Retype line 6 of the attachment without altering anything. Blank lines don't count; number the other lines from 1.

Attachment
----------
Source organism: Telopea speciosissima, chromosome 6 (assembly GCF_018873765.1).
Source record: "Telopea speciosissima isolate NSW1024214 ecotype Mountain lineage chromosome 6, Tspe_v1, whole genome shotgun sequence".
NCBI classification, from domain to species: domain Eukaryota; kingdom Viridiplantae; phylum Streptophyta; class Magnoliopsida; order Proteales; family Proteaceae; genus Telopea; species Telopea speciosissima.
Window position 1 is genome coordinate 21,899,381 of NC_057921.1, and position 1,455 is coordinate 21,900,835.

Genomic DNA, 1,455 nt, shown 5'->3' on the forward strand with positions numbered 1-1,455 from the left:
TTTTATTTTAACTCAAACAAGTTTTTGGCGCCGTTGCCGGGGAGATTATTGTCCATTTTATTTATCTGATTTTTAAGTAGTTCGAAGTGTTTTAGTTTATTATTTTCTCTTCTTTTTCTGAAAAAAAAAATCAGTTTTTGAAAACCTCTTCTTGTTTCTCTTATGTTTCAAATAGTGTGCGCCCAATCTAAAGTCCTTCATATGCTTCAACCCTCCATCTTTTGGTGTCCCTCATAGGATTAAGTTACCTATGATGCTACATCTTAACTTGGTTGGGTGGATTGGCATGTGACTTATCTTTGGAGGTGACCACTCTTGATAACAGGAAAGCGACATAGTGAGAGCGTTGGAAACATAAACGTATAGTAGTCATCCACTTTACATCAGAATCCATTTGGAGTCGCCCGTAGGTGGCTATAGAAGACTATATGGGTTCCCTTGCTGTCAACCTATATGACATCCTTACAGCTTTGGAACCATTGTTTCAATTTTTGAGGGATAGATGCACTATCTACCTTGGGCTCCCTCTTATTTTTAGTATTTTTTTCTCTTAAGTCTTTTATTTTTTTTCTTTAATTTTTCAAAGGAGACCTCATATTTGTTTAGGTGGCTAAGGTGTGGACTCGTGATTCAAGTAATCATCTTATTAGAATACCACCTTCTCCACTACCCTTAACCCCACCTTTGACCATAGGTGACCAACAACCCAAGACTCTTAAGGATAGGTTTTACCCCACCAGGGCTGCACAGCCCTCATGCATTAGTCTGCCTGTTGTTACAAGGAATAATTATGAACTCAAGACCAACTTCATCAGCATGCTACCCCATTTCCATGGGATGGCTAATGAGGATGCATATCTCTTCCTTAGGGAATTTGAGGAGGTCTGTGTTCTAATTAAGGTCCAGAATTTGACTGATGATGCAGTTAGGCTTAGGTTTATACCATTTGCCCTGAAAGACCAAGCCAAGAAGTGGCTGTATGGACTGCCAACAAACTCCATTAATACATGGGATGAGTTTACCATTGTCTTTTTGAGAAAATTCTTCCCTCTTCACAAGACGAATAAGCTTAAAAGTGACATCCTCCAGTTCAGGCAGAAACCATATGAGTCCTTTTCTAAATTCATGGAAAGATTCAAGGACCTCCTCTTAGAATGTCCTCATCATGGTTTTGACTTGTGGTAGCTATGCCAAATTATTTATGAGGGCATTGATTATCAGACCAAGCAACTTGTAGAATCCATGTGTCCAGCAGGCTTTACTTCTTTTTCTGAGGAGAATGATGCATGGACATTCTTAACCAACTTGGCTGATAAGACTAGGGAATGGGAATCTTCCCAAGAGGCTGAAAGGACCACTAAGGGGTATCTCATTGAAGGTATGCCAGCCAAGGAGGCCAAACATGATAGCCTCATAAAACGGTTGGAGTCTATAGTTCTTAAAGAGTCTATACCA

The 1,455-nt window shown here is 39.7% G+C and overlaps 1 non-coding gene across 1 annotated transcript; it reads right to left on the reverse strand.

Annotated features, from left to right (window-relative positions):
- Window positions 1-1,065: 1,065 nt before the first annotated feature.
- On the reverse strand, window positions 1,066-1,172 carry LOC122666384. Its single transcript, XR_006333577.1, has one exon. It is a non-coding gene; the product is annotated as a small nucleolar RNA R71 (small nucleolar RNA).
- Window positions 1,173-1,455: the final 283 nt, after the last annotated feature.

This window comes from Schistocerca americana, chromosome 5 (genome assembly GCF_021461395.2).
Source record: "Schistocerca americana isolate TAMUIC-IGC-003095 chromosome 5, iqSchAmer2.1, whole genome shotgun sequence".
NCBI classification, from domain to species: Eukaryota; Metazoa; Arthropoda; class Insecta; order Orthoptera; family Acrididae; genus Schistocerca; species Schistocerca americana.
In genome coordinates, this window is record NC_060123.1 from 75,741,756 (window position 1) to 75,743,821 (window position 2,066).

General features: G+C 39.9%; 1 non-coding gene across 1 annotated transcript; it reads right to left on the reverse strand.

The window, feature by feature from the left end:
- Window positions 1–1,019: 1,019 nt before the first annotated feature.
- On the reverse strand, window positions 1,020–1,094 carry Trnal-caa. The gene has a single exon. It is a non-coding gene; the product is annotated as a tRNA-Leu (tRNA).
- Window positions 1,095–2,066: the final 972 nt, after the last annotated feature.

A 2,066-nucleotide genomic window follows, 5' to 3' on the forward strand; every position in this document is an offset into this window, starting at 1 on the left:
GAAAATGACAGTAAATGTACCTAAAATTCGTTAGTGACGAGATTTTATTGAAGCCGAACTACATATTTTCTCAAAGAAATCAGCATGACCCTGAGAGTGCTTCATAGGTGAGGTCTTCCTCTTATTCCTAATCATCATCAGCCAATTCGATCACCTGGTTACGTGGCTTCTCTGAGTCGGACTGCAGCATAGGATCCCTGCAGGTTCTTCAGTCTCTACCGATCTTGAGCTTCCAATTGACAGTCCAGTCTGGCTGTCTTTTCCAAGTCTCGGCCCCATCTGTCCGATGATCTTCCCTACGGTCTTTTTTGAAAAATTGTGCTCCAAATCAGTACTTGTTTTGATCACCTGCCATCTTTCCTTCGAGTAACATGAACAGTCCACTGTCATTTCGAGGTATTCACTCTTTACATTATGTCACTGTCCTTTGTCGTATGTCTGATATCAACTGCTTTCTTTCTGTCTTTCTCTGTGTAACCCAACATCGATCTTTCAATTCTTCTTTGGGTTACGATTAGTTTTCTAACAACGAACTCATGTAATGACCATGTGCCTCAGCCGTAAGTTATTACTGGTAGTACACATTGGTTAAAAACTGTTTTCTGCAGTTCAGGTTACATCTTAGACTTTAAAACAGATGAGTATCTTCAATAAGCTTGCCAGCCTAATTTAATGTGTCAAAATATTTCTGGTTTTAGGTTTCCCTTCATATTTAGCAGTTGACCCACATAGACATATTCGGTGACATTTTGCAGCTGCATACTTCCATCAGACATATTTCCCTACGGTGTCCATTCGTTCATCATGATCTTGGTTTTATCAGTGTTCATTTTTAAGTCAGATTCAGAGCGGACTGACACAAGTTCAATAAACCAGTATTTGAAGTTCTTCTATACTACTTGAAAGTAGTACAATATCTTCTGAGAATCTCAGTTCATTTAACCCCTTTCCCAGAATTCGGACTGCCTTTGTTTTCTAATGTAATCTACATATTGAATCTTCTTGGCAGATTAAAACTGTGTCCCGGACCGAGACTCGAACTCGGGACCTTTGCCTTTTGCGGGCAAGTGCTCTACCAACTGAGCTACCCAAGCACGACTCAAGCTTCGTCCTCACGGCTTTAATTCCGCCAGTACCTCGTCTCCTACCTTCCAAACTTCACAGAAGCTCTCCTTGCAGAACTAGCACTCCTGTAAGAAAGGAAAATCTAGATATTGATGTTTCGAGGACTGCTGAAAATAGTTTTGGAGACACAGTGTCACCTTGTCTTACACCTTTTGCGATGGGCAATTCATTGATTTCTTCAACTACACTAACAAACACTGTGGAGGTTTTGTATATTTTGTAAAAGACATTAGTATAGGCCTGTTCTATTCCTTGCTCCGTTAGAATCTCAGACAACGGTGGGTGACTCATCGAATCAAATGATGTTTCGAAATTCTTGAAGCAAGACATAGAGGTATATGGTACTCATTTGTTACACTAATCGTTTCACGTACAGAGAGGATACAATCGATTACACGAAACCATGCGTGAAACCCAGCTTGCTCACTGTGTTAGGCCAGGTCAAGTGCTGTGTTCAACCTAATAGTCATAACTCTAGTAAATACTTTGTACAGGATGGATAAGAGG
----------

TTTTATTTTAACTCAAACAAGTTTTTGGCGCCGTTGCCGGGGAGATTATTGTCCATTTTATTTATCTGATTTTTAAGTAGTTCGAAGTGTTTTAGTTTATTATTTTCTCTTCTTTTTCTGAAAAAAAAAATCAGTTTTTGAAAACCTCTTCTTGTTTCTCTTATGTTTCAAATAGTGTGCGCCCAATCTAAAGTCCTTCATATGCTTCAACCCTCCATCTTTTGGTGTCCCTCATAGGATTAAGTTACCTATGATGCTACATCTTAACTTGGTTGGGTGGATTGGCATGTGACTTATCTTTGGAGGTGACCACTCTTGATAACAGGAAAGCGACATAGTGAGAGCGTTGGAAACATAAACGTATAGTAGTCATCCACTTTACATCAGAATCCATTTGGAGTCGCCCGTAGGTGGCTATAGAAGACTATATGGGTTCCCTTGCTGTCAACCTATATGACATCCTTACAGCTTTGGAACCATTGTTTCAATTTTTGAGGGATAGATGCACTATCTACCTTGGGCTCCCTCTTATTTTTAGTATTTTTTTCTCTTAAGTCTTTTATTTTTTTTCTTTAATTTTTCAAAGGAGACCTCATATTTGTTTAGGTGGCTAAGGTGTGGACTCGTGATTCAAGTAATCATCTTATTAGAATACCACCTTCTCCACTACCCTTAACCCCACCTTTGACCATAGGTGACCAACAACCCAAGACTCTTAAGGATAGGTTTTACCCCACCAGGGCTGCACAGCCCTCATGCATTAGTCTGCCTGTTGTTACAAGGAATAATTATGAACTCAAGACCAACTTCATCAGCATGCTACCCCATTTCCATGGGATGGCTAATGAGGATGCATATCTCTTCCTTAGGGAATTTGAGGAGGTCTGTGTTCTAATTAAGGTCCAGAATTTGACTGATGATGCAGTTAGGCTTAGGTTTATACCATTTGCCCTGAAAGACCAAGCCAAGAAGTGGCTGTATGGACTGCCAACAAACTCCATTAATACATGGGATGAGTTTACCATTGTCTTTTTGAGAAAATTCTTCCCTCTTCACAAGACGAATAAGCTTAAAAGTGACATCCTCCAGTTCAGGCAGAAACCATATGAGTCCTTTTCTAAATTCATGGAAAGATTCAAGGACCTCCTCTTAGAATGTCCTCATCATGGTTTTGACTTGTGGTAGCTATGCCAAATTATTTATGAGGGCATTGATTATCAGACCAAGCAACTTGTAGAATCCATGTGTCCAGCAGGCTTTACTTCTTTTTCTGAGGAGAATGATGCATGGACATTCTTAACCAACTTGGCTGATAAGACTAGGGAATGGGAATCTTCCCAAGAGGCTGAAAGGACCACTAAGGGGTATCTCATTGAAGGTATGCCAGCCAAGGAGGCCAAACATGATAGCCTCATAAAACGGTTGGAGTCTATAGTTCTTAAAGAGTCTATACCA